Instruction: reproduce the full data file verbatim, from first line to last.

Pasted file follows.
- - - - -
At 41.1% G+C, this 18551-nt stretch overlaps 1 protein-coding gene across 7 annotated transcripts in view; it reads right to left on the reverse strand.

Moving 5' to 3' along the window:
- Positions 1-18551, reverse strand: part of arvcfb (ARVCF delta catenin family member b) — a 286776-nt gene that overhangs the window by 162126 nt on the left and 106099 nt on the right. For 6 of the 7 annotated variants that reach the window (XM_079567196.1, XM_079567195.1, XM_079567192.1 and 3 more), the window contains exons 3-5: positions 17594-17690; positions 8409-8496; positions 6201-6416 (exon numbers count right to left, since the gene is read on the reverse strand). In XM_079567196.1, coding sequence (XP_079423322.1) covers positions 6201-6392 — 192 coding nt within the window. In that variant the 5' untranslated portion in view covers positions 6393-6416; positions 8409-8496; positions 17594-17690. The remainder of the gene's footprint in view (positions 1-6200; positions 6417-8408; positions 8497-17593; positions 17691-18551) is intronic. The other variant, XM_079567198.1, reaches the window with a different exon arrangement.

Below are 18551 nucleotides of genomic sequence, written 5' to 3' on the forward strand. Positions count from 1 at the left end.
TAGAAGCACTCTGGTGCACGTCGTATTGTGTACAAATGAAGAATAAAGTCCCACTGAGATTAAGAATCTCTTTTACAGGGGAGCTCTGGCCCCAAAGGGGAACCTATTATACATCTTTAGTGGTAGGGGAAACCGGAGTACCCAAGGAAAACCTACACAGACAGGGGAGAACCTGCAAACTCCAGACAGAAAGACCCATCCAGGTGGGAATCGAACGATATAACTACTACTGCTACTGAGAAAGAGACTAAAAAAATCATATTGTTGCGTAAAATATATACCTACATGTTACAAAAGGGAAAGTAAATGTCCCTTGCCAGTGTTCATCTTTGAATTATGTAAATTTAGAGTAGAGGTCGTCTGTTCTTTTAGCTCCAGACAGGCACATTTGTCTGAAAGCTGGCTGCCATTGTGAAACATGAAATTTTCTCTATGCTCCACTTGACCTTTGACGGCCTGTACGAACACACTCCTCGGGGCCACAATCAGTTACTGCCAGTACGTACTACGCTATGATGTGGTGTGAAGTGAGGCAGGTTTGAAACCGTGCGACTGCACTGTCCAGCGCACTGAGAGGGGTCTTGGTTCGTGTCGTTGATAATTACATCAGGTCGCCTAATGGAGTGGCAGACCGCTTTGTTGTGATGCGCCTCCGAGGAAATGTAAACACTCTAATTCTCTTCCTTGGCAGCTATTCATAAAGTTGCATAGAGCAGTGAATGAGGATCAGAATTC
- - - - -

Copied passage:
At 41.1% G+C, this 18551-nt stretch overlaps 1 protein-coding gene across 7 annotated transcripts in view; it reads right to left on the reverse strand.

Moving 5' to 3' along the window:
- Positions 1-18551, reverse strand: part of arvcfb (ARVCF delta catenin family member b) — a 286776-nt gene that overhangs the window by 162126 nt on the left and 106099 nt on the right. For 6 of the 7 annotated variants that reach the window (XM_079567196.1, XM_079567195.1, XM_079567192.1 and 3 more), the window contains exons 3-5: positions 17594-17690; positions 8409-8496; positions 6201-6416 (exon numbers count right to left, since the gene is read on the reverse strand). In XM_079567196.1, coding sequence (XP_079423322.1) covers positions 6201-6392 — 192 coding nt within the window. In that variant the 5' untranslated portion in view covers positions 6393-6416; positions 8409-8496; positions 17594-17690. The remainder of the gene's footprint in view (positions 1-6200; positions 6417-8408; positions 8497-17593; positions 17691-18551) is intronic. The other variant, XM_079567198.1, reaches the window with a different exon arrangement.

Below are 18551 nucleotides of genomic sequence, written 5' to 3' on the forward strand. Positions count from 1 at the left end.
TAGAAGCACTCTGGTGCACGTCGTATTGTGTACAAATGAAGAATAAAGTCCCACTGAGATTAAGAATCTCTTTTACAGGGGAGCTCTGGCCCCAAAGGGGAACCTATTATACATCTTTAGTGGTAGGGGAAACCGGAGTACCCAAGGAAAACCTACACAGACAGGGGAGAACCTGCAAACTCCAGACAGAAAGACCCATCCAGGTGGGAATCGAACGATATAACTACTACTGCTACTGAGAAAGAGACTAAAAAAATCATATTGTTGCGTAAAATATATACCTACATGTTACAAAAGGGAAAGTAAATGTCCCTTGCCAGTGTTCATCTTTGAATTATGTAAATTTAGAGTAGAGGTCGTCTGTTCTTTTAGCTCCAGACAGGCACATTTGTCTGAAAGCTGGCTGCCATTGTGAAACATGAAATTTTCTCTATGCTCCACTTGACCTTTGACGGCCTGTACGAACACACTCCTCGGGGCCACAATCAGTTACTGCCAGTACGTACTACGCTATGATGTGGTGTGAAGTGAGGCAGGTTTGAAACCGTGCGACTGCACTGTCCAGCGCACTGAGAGGGGTCTTGGTTCGTGTCGTTGATAATTACATCAGGTCGCCTAATGGAGTGGCAGACCGCTTTGTTGTGATGCGCCTCCGAGGAAATGTAAACACTCTAATTCTCTTCCTTGGCAGCTATTCATAAAGTTGCATAGAGCAGTGAATGAGGATCAGAATTC